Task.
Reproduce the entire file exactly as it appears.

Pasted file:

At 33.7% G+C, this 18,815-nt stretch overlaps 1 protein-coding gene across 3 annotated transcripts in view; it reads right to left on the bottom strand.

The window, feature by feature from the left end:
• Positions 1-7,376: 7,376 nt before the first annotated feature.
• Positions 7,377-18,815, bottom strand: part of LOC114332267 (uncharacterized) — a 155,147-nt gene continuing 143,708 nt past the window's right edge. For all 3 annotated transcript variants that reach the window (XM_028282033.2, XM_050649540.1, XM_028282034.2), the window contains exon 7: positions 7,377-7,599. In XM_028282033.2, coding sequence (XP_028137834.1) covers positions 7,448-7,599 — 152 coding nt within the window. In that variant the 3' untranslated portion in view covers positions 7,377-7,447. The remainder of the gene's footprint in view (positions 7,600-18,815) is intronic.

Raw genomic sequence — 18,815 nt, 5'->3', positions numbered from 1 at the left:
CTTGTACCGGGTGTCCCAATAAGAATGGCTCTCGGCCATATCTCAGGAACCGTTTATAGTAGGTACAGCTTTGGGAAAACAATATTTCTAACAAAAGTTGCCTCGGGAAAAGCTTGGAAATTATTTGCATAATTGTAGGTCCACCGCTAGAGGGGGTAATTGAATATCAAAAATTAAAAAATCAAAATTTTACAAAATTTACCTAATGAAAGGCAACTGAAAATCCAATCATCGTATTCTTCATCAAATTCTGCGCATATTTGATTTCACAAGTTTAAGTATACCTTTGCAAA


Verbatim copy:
At 33.7% G+C, this 18,815-nt stretch overlaps 1 protein-coding gene across 3 annotated transcripts in view; it reads right to left on the bottom strand.

The window, feature by feature from the left end:
• Positions 1-7,376: 7,376 nt before the first annotated feature.
• Positions 7,377-18,815, bottom strand: part of LOC114332267 (uncharacterized) — a 155,147-nt gene continuing 143,708 nt past the window's right edge. For all 3 annotated transcript variants that reach the window (XM_028282033.2, XM_050649540.1, XM_028282034.2), the window contains exon 7: positions 7,377-7,599. In XM_028282033.2, coding sequence (XP_028137834.1) covers positions 7,448-7,599 — 152 coding nt within the window. In that variant the 3' untranslated portion in view covers positions 7,377-7,447. The remainder of the gene's footprint in view (positions 7,600-18,815) is intronic.

Raw genomic sequence — 18,815 nt, 5'->3', positions numbered from 1 at the left:
CTTGTACCGGGTGTCCCAATAAGAATGGCTCTCGGCCATATCTCAGGAACCGTTTATAGTAGGTACAGCTTTGGGAAAACAATATTTCTAACAAAAGTTGCCTCGGGAAAAGCTTGGAAATTATTTGCATAATTGTAGGTCCACCGCTAGAGGGGGTAATTGAATATCAAAAATTAAAAAATCAAAATTTTACAAAATTTACCTAATGAAAGGCAACTGAAAATCCAATCATCGTATTCTTCATCAAATTCTGCGCATATTTGATTTCACAAGTTTAAGTATACCTTTGCAAA